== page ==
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PNS Daily Newscast - October 16, 2018 


President Trump tours hurricane-ravaged parts of Florida. Also on the Tuesday rundown: We examine whether the U.S. spending too much to guard confederate cemeteries; and the spotlight is on mental health during National Children’s Health Month.

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Hurricane Underscores Climate Vulnerabilities in Eastern NC

North Carolina's Neuse River at one of the Highway 581 crossings in Goldsboro, where the water level was already high before Hurricane Florence hit. (Robert Tucker/Flickr)
North Carolina's Neuse River at one of the Highway 581 crossings in Goldsboro, where the water level was already high before Hurricane Florence hit. (Robert Tucker/Flickr)
September 20, 2018

NEW BERN, N.C. — Communities in eastern North Carolina have a long road to recovery after Hurricane Florence. And scientific research indicates weather events like this weekend's intense rainfall are becoming more common, in part because of climate change - but there's a data gap in the research.

That's the premise of an article in the North Carolina Medical Journal, released Thursday. It said rural communities in the eastern part of the state also face other climate-related challenges, including access to health care and heat-related illnesses. And study author Greg Kearney, associate professor at the Brody School of Medicine at East Carolina University’s Department of Public Health, said it's time to talk about them.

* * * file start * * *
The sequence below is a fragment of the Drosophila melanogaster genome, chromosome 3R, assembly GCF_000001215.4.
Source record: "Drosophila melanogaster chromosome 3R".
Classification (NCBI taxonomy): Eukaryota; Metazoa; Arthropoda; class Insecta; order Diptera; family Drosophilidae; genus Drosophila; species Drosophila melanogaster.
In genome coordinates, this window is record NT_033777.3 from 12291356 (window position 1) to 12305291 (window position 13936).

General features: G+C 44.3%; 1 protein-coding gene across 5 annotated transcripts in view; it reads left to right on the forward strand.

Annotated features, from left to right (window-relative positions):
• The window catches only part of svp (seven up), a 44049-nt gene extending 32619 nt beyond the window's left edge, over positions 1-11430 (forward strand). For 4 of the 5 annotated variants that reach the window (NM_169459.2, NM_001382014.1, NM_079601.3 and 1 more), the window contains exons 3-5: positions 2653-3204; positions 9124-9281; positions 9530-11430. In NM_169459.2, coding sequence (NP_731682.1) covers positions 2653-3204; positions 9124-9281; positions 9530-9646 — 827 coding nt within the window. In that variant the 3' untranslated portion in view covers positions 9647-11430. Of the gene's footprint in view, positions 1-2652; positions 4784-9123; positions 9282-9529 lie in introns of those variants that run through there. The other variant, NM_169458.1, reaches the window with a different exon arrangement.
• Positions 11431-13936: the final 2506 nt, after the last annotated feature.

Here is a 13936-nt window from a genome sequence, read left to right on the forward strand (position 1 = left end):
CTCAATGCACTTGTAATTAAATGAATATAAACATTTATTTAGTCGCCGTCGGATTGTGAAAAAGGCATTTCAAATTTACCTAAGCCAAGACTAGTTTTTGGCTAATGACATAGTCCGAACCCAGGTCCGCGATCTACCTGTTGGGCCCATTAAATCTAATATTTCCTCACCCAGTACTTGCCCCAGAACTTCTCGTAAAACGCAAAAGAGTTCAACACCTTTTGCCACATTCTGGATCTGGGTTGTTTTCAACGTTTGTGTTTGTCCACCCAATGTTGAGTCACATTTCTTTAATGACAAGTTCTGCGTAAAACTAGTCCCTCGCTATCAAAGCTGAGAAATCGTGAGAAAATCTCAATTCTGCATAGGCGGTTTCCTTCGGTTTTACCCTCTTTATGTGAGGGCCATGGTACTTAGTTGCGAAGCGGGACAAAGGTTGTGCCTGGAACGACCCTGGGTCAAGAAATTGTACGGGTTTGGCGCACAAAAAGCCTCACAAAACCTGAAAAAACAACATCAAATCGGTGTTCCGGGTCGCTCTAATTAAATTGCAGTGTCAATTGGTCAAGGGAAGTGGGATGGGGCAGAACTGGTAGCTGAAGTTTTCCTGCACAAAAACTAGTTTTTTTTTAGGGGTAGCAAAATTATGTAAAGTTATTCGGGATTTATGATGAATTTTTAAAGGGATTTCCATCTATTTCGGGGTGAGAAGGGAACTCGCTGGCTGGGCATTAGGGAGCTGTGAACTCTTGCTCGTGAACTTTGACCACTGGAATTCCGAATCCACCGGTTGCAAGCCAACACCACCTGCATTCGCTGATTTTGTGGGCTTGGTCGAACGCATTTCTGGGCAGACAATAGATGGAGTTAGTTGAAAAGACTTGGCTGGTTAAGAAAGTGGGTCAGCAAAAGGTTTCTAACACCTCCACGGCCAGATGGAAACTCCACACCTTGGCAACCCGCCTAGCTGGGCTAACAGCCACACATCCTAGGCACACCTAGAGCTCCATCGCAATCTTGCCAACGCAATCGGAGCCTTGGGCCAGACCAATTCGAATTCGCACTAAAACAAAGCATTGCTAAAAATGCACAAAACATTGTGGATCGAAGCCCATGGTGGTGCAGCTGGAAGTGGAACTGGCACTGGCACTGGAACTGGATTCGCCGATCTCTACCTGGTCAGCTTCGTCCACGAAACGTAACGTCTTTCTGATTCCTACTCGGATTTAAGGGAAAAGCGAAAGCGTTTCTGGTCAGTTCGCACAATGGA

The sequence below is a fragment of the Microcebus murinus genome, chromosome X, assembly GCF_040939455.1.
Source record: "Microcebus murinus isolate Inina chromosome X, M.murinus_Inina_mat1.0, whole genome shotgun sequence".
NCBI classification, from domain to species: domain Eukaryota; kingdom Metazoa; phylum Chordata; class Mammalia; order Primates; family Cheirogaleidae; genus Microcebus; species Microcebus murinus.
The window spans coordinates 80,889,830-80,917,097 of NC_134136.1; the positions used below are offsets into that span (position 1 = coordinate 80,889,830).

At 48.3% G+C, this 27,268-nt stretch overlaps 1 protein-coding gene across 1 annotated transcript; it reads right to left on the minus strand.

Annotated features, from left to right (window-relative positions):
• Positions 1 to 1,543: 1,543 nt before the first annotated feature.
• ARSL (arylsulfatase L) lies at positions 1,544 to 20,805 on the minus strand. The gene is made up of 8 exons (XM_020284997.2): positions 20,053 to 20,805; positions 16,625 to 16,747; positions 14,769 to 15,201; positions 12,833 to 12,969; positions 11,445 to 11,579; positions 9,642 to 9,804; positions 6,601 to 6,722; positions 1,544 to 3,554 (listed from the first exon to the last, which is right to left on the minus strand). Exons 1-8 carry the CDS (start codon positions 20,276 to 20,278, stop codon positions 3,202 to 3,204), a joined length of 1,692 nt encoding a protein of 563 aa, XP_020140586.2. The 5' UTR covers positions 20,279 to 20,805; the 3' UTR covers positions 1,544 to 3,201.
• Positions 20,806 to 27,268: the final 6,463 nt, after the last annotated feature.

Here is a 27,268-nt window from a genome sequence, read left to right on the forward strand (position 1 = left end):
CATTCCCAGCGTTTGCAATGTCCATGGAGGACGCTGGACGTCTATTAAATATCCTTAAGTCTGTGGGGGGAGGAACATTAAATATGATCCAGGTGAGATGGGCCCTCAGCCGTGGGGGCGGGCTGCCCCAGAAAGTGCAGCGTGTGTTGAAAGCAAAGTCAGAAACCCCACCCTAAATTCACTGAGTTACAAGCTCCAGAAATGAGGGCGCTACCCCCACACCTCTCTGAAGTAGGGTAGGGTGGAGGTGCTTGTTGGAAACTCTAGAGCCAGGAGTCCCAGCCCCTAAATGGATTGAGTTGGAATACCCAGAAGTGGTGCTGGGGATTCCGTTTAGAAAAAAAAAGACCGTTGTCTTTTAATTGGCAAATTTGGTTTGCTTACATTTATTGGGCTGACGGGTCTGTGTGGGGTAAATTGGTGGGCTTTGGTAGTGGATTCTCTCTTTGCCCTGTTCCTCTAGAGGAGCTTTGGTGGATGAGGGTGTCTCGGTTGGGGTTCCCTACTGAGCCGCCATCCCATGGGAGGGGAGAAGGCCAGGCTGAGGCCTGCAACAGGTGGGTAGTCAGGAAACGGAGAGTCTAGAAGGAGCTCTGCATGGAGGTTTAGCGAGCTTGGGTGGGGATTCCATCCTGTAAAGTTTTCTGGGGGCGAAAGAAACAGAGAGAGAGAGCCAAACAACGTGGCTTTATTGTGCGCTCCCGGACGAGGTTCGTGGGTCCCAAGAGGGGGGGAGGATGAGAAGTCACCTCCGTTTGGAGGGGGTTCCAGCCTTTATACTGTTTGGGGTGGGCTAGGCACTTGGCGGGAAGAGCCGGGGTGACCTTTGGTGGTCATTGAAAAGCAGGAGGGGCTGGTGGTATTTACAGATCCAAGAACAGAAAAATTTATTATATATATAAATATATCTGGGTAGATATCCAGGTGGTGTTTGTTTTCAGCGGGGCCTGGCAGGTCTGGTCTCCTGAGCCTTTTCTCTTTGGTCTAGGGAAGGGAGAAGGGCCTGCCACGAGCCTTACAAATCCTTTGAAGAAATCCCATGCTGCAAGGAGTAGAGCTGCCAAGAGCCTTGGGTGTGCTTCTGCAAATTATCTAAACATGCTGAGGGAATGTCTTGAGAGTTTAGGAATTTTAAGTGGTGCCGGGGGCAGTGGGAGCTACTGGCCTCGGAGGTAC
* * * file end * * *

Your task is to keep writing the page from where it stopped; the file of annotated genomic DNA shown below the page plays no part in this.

"We've been talking about climate change for years, but it seems like it's still not at the topic of conversation for a lot of folks,” Kearney said. “And the real motivation for this paper was to really put the focus on eastern North Carolina."

The medical journal issue, sponsored by Clean Air Carolina and Duke University Environmental Health Scholars Program, also included articles on the increased risk of cardiovascular disease, neuro-cognitive disorders, osteoporosis and diabetes, all related to air pollution. The researchers found only 40 percent of the medical professionals who deal with heart health report discussing the risks associated with air pollution with their patients.

Kearney said the economic challenges faced by communities in eastern North Carolina further complicate access to appropriate health care and knowledge that might help protect them from the dangers of climate change.

"Eastern North Carolina suffers from a lot of different factors than the rest of the state,” he said. “We're higher in terms of percent of poverty and the population. We have chronic health conditions that people are plagued with."

Kearney's research also pointed out that severe weather - another factor of climate change - presents a particular danger to rural communities, which sometimes lack the communication technology or power generators for medical facilities needed in weather emergencies.

Stephanie Carson, Public News Service - NC